The Caenorhabditis elegans mRNA 5′-capping enzyme: In vitro and in vivo characterization

Toshimitsu Takagi, Amy K. Walker, Chika Sawa, Felix Diehn, Yasutaka Takase, T. Keith Blackwell, Stephen Buratowski

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18 Scopus citations


Eukaryotic mRNA capping enzymes are bifunctional, carrying both RNA triphosphatase (RTPase) and guanylyltransferase (GTase) activities. The Caenorhabditis elegans CEL-1 capping enzyme consists of an N-terminal region with RTPase activity and a C-terminal region that resembles known GTases, However, CEL-1 has not previously been shown to have GTase activity. Cloning of the cel-1 cDNA shows that the full-length protein has 623 amino acids, including an additional 38 residues at the C termini and 12 residues at the N termini not originally predicted from the genomic sequence. Full-length CEL-1 has RTPase and GTase activities, and the cDNA can functionally replace the capping enzyme genes in Saccharomyces cerevisiae. The CEL-1 RTPase domain is related by sequence to protein-tyrosine phosphatases; therefore, mutagenesis of residues predicted to be important for RTPase activity was carried out. CEL-1 uses a mechanism similar to protein-tyrosine phosphatases, except that there was not an absolute requirement for a conserved acidic residue that acts as a proton donor. CEL-1 shows a strong preference for RNA substrates of at least three nucleotides in length. RNA-mediated interference in C. elegans embryos shows that lack of CEL-1 causes development to arrest with a phenotype similar to that seen when RNA polymerase II elongation activity is disrupted. Therefore, capping is essential for gene expression in metazoans.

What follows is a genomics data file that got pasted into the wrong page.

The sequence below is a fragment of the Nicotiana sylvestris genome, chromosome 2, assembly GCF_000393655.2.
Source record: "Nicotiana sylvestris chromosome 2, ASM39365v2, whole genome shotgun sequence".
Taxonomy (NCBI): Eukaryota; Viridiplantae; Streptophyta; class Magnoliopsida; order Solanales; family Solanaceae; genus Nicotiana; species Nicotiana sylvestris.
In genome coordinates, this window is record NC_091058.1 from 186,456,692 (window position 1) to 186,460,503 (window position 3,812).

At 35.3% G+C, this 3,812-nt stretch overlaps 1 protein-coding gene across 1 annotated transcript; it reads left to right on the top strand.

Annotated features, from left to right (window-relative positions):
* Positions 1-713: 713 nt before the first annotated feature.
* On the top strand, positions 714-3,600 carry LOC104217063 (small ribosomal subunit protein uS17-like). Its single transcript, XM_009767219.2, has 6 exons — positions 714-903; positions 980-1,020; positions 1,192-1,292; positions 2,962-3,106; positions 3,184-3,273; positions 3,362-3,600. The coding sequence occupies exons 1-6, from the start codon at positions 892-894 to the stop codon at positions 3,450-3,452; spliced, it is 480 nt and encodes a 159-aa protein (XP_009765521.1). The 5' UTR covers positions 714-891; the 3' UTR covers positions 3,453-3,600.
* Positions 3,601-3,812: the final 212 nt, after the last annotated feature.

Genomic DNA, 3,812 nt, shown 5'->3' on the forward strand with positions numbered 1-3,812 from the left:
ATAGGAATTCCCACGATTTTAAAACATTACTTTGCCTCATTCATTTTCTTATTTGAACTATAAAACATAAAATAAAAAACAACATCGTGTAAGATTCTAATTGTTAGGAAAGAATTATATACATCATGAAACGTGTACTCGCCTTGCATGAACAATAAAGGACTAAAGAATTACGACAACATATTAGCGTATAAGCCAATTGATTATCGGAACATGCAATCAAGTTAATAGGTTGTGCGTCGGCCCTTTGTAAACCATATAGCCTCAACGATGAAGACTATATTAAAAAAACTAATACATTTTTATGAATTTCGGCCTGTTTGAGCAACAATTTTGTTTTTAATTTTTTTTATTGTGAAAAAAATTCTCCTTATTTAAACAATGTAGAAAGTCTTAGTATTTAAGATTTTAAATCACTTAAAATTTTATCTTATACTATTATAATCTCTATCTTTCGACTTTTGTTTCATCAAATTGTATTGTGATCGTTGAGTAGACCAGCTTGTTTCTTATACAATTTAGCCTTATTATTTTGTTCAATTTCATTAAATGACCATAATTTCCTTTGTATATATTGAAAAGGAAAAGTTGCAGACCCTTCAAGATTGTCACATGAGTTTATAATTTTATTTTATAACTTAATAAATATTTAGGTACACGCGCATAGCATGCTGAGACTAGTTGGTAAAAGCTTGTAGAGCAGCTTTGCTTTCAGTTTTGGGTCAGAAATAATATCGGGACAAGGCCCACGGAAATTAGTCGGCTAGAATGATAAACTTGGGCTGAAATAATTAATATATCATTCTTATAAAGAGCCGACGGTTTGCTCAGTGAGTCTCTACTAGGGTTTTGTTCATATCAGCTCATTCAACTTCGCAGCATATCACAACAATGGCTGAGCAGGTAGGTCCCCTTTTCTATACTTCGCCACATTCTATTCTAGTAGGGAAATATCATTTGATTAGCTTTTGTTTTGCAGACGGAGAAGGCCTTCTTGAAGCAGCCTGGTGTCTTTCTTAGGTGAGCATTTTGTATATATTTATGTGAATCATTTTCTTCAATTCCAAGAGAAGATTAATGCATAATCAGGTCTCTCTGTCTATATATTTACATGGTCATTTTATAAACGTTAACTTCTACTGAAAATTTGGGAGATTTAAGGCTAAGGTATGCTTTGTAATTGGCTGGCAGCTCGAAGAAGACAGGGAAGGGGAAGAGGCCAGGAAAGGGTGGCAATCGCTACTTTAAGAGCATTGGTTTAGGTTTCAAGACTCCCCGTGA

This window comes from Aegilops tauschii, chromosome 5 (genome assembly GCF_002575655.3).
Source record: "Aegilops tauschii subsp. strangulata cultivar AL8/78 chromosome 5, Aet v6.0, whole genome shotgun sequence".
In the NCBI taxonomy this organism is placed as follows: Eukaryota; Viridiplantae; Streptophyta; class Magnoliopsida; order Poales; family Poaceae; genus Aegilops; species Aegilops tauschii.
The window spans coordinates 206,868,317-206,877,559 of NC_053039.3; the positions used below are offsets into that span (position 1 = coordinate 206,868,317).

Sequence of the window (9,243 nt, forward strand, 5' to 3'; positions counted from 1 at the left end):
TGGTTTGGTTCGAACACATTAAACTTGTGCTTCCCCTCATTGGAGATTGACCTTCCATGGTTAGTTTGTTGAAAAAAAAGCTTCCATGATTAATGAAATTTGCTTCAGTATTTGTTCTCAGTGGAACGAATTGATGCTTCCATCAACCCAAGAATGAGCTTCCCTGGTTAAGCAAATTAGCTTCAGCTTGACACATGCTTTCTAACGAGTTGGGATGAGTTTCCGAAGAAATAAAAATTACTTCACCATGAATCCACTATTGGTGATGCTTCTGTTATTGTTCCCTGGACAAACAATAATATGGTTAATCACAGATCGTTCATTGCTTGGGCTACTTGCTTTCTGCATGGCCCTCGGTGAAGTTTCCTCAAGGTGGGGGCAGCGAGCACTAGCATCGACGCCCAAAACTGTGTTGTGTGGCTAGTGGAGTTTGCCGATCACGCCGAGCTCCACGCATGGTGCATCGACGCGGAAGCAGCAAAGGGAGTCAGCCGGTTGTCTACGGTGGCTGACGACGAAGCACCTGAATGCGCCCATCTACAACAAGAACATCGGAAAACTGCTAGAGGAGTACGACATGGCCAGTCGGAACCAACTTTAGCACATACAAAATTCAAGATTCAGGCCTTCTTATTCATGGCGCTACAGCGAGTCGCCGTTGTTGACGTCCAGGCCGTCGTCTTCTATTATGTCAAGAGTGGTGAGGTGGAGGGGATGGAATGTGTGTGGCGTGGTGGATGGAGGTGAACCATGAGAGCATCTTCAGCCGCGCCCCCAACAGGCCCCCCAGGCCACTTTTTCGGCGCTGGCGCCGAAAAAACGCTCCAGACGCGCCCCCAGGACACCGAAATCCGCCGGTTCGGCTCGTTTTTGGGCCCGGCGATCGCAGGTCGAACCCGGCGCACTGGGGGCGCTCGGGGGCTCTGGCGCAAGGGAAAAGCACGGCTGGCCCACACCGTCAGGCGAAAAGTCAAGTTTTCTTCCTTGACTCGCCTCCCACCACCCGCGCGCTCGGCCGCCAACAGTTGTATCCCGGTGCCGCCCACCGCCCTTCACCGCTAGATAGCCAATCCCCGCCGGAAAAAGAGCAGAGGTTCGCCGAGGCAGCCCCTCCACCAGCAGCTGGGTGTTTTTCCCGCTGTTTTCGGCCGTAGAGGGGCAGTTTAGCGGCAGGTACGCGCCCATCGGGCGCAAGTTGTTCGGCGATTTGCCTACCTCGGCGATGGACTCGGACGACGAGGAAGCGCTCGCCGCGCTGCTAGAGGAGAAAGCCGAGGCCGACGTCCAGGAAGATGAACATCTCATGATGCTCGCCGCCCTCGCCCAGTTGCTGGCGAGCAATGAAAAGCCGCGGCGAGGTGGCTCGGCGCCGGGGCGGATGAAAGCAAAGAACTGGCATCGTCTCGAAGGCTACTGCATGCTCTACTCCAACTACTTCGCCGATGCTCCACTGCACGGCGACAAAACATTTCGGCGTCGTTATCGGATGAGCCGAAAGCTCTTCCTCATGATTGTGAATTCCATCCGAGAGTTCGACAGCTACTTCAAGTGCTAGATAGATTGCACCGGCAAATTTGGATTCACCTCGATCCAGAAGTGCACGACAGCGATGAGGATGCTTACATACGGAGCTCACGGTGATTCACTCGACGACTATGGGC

Original languageEnglish (US)
Pages (from-to)14174-14184
Number of pages11
JournalJournal of Biological Chemistry
Issue number16
StatePublished - Apr 18 2003

ASJC Scopus subject areas

  • Biochemistry
  • Molecular Biology
  • Cell Biology


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